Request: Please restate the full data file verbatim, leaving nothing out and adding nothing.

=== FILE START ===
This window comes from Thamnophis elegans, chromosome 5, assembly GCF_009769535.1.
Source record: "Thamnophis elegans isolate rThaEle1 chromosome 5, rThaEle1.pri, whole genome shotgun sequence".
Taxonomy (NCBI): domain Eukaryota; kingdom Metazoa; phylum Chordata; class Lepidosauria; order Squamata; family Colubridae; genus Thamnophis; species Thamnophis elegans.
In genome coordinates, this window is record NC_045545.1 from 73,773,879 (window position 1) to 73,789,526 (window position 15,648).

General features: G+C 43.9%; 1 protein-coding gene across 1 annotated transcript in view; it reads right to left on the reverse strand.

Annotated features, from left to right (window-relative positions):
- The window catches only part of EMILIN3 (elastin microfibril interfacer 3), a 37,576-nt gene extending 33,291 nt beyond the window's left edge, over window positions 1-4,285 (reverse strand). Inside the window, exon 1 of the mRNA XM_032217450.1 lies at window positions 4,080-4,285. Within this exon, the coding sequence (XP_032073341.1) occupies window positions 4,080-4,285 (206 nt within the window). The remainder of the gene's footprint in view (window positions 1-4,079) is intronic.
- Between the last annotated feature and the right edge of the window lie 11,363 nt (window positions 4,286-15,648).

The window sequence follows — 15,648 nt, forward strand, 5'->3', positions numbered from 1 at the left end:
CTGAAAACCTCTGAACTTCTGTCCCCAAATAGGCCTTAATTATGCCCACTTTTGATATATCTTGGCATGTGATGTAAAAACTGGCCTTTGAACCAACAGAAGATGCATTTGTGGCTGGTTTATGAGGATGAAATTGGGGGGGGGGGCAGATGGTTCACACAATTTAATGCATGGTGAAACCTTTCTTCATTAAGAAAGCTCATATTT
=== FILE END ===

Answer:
This window comes from Thamnophis elegans, chromosome 5, assembly GCF_009769535.1.
Source record: "Thamnophis elegans isolate rThaEle1 chromosome 5, rThaEle1.pri, whole genome shotgun sequence".
Taxonomy (NCBI): domain Eukaryota; kingdom Metazoa; phylum Chordata; class Lepidosauria; order Squamata; family Colubridae; genus Thamnophis; species Thamnophis elegans.
In genome coordinates, this window is record NC_045545.1 from 73,773,879 (window position 1) to 73,789,526 (window position 15,648).

General features: G+C 43.9%; 1 protein-coding gene across 1 annotated transcript in view; it reads right to left on the reverse strand.

Annotated features, from left to right (window-relative positions):
- The window catches only part of EMILIN3 (elastin microfibril interfacer 3), a 37,576-nt gene extending 33,291 nt beyond the window's left edge, over window positions 1-4,285 (reverse strand). Inside the window, exon 1 of the mRNA XM_032217450.1 lies at window positions 4,080-4,285. Within this exon, the coding sequence (XP_032073341.1) occupies window positions 4,080-4,285 (206 nt within the window). The remainder of the gene's footprint in view (window positions 1-4,079) is intronic.
- Between the last annotated feature and the right edge of the window lie 11,363 nt (window positions 4,286-15,648).

The window sequence follows — 15,648 nt, forward strand, 5'->3', positions numbered from 1 at the left end:
CTGAAAACCTCTGAACTTCTGTCCCCAAATAGGCCTTAATTATGCCCACTTTTGATATATCTTGGCATGTGATGTAAAAACTGGCCTTTGAACCAACAGAAGATGCATTTGTGGCTGGTTTATGAGGATGAAATTGGGGGGGGGGGCAGATGGTTCACACAATTTAATGCATGGTGAAACCTTTCTTCATTAAGAAAGCTCATATTT